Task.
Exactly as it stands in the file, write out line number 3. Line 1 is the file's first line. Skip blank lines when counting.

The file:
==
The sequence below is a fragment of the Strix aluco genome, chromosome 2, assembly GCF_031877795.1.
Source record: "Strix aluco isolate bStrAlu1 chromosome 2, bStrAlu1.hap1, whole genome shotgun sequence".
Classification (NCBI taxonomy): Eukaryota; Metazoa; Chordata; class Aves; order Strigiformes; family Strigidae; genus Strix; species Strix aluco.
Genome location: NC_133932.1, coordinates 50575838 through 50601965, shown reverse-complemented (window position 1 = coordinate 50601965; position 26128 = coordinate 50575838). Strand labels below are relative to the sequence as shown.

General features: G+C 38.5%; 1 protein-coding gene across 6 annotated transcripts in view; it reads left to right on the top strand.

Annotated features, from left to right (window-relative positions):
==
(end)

Classification (NCBI taxonomy): Eukaryota; Metazoa; Chordata; class Aves; order Strigiformes; family Strigidae; genus Strix; species Strix aluco.